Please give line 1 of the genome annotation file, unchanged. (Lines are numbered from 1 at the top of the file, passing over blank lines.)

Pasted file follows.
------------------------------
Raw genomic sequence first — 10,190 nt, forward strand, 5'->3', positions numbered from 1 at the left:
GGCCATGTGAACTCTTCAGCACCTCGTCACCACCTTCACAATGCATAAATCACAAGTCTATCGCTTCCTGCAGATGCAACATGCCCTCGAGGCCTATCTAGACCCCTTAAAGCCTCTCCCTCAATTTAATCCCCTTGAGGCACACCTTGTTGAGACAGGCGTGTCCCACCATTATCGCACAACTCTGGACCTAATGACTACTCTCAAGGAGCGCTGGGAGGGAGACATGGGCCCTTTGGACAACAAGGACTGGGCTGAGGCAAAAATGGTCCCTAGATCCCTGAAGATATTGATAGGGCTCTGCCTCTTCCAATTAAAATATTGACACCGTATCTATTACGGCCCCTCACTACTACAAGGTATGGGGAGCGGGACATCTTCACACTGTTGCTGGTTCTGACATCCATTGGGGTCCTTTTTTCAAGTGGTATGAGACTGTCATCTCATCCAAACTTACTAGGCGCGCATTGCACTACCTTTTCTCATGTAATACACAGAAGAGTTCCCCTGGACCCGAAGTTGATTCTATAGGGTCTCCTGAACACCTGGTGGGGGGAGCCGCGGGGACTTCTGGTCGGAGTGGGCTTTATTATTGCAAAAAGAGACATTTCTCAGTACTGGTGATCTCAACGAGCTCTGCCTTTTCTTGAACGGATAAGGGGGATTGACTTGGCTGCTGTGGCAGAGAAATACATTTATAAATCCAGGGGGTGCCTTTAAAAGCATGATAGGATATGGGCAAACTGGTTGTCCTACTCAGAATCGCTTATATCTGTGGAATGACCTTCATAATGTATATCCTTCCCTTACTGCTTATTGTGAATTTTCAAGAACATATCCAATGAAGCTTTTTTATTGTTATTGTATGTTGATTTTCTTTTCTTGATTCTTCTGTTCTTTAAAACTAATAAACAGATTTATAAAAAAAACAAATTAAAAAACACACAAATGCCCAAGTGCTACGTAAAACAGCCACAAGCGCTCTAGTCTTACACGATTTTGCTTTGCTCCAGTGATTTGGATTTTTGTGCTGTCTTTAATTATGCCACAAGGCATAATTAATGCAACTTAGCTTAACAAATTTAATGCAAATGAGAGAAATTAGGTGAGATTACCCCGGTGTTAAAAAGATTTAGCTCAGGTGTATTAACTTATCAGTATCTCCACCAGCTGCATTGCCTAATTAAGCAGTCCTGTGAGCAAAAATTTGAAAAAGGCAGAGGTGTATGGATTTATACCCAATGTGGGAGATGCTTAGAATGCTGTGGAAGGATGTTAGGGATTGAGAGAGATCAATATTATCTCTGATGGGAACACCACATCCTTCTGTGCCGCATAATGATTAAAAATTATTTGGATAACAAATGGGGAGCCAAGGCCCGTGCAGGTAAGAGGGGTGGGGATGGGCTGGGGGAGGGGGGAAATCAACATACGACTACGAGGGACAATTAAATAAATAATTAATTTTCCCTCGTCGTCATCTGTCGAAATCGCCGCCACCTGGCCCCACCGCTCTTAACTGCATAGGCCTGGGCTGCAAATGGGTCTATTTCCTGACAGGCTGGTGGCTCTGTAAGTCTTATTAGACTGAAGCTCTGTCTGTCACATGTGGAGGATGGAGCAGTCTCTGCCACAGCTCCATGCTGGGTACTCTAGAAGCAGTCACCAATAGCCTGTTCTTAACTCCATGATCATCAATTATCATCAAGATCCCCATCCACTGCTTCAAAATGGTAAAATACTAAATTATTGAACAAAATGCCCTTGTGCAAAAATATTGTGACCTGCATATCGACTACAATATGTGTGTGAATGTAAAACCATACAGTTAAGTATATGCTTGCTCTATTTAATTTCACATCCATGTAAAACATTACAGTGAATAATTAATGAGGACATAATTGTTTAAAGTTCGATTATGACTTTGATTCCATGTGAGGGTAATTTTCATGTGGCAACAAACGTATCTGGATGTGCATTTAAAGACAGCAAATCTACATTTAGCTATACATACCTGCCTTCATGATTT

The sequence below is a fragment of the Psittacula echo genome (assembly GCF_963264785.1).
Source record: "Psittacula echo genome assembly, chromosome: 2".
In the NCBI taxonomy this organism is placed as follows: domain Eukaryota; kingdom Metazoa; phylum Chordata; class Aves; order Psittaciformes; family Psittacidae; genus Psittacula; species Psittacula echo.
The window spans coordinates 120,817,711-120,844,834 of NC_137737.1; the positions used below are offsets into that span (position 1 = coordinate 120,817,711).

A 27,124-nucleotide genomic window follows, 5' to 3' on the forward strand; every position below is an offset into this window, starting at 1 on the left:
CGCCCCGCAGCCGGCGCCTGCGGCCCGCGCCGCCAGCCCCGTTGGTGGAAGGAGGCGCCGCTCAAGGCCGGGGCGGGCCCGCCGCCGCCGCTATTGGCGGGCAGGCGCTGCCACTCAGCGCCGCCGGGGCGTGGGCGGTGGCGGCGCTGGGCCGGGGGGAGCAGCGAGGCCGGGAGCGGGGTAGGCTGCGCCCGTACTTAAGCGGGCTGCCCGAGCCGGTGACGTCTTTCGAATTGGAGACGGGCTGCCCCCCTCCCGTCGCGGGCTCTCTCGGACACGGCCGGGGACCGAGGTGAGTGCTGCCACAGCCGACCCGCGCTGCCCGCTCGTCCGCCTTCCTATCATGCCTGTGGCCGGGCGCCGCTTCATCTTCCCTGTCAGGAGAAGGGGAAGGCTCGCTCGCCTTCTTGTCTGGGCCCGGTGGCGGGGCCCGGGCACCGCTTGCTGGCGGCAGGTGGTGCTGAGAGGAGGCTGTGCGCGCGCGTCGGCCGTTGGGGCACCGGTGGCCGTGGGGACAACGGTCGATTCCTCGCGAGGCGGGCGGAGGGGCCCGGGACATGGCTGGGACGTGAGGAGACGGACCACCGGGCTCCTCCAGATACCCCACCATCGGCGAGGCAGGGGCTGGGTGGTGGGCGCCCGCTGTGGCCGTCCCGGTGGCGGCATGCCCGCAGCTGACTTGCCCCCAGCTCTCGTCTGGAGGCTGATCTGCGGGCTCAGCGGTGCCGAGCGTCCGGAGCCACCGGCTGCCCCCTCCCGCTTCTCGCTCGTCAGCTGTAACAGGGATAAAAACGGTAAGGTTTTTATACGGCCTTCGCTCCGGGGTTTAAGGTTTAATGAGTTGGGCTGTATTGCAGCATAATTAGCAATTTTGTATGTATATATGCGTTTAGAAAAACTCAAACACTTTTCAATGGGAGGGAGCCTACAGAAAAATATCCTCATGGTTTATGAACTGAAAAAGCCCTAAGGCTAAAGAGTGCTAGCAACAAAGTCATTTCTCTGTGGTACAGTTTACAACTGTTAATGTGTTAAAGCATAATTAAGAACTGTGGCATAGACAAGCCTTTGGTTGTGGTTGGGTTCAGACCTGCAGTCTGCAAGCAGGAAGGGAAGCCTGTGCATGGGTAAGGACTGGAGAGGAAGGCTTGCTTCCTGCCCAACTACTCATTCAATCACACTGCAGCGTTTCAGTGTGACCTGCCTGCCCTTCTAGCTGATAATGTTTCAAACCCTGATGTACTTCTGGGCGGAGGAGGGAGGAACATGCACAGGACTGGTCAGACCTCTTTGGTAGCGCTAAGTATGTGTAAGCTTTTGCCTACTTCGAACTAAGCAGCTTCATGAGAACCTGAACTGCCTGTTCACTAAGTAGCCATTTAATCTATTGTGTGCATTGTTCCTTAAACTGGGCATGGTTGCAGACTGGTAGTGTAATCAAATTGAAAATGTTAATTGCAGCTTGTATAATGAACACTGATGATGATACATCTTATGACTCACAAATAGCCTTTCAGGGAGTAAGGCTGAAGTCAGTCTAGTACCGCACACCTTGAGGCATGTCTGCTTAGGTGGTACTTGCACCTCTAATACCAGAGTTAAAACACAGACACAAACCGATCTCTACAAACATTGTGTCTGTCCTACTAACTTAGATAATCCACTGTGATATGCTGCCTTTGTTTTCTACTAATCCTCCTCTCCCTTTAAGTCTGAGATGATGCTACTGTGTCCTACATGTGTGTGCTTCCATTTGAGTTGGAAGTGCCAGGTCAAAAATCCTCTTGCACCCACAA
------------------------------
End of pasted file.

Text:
Raw genomic sequence first — 10,190 nt, forward strand, 5'->3', positions numbered from 1 at the left: